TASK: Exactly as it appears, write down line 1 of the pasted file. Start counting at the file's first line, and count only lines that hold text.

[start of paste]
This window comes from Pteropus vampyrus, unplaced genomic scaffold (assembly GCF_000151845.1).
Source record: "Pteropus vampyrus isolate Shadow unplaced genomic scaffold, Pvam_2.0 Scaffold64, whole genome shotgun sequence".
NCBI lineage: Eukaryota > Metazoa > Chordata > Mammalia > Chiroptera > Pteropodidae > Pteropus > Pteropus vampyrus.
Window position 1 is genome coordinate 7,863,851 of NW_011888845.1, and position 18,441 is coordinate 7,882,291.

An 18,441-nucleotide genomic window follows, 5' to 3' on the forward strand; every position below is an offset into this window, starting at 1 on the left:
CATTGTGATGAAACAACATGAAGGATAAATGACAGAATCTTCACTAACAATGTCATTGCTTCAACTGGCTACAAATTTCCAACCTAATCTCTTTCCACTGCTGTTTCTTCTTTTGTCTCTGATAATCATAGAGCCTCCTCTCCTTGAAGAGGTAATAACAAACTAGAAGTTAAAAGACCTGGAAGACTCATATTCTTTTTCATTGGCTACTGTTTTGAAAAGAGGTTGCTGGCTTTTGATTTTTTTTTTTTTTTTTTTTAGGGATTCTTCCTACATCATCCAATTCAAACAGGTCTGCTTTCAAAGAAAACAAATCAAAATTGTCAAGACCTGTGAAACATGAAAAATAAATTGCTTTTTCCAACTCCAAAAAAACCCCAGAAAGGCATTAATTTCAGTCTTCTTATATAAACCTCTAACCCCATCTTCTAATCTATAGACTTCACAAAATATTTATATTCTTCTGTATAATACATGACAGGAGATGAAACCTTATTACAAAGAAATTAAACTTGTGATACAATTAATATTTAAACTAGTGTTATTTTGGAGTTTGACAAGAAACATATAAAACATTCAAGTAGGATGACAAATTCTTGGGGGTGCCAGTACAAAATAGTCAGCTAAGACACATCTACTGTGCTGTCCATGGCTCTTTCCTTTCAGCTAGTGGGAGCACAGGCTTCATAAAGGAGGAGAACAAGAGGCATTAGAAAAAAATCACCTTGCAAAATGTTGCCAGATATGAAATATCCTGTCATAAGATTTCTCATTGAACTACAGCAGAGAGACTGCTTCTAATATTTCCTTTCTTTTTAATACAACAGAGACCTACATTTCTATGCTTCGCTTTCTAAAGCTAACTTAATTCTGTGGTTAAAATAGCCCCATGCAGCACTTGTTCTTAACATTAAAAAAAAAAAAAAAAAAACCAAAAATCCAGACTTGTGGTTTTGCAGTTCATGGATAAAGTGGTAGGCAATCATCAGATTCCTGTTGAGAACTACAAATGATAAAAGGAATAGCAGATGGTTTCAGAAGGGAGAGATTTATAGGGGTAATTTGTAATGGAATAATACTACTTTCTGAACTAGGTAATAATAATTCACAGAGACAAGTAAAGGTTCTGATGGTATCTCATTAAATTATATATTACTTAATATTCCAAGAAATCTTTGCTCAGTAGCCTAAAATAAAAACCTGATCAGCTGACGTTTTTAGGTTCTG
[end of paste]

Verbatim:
This window comes from Pteropus vampyrus, unplaced genomic scaffold (assembly GCF_000151845.1).